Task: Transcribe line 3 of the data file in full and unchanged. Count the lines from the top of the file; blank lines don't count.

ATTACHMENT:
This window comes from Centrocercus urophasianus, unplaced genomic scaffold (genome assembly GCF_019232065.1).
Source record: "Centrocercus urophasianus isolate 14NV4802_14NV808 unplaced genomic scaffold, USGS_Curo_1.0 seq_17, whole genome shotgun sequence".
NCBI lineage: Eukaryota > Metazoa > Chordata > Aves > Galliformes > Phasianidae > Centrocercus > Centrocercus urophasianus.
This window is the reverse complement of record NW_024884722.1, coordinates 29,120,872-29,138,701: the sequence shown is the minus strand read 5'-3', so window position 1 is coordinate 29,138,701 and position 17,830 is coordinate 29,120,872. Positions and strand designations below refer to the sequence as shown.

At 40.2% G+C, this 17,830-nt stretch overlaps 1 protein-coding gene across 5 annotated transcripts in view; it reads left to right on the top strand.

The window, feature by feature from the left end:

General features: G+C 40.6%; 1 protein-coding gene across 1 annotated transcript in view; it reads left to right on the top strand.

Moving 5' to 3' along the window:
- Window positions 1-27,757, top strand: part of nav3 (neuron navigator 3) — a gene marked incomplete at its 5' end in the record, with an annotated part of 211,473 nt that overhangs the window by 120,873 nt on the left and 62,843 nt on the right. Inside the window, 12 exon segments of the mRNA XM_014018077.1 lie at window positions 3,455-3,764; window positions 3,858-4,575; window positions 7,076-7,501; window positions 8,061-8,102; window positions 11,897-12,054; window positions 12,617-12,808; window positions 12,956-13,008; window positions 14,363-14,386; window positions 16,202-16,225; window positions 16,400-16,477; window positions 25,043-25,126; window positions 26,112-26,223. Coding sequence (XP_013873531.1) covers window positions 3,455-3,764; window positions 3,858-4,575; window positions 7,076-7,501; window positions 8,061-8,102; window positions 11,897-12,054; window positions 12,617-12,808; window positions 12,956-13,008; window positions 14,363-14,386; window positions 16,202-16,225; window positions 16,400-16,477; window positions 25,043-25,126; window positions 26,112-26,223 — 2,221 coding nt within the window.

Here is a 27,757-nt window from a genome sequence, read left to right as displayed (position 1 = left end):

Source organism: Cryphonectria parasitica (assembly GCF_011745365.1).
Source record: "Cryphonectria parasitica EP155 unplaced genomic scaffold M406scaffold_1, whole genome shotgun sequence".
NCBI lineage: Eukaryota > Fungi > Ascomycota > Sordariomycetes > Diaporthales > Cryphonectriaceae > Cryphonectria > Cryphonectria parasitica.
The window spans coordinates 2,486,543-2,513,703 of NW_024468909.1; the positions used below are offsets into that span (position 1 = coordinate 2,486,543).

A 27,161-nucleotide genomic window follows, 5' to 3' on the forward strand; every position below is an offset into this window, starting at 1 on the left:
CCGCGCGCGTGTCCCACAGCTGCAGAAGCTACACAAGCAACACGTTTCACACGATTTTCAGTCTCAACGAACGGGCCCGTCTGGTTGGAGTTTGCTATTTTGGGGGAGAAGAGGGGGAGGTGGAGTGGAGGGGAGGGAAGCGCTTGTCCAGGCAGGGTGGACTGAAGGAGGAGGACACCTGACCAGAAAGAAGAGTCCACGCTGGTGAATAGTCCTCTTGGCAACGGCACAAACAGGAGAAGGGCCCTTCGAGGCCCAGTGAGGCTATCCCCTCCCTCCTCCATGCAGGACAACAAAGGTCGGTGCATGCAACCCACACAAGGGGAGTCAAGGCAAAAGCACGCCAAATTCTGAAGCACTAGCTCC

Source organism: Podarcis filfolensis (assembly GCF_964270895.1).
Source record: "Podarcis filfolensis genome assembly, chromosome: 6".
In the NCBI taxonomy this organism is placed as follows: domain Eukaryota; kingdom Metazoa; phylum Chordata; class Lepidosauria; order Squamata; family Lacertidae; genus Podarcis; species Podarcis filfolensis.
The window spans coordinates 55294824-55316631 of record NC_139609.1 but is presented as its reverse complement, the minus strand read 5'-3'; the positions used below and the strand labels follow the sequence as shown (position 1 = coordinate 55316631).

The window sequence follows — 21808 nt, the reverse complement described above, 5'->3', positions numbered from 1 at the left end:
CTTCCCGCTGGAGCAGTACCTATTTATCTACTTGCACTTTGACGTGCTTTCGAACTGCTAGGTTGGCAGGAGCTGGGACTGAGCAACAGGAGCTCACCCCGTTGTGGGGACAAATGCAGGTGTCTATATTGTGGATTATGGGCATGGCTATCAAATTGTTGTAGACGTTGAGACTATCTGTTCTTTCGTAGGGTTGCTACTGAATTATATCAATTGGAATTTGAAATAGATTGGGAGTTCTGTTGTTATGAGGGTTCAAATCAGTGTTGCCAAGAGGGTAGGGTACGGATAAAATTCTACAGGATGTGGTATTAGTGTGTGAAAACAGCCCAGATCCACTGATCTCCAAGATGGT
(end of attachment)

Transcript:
NCBI lineage: Eukaryota > Metazoa > Chordata > Aves > Galliformes > Phasianidae > Centrocercus > Centrocercus urophasianus.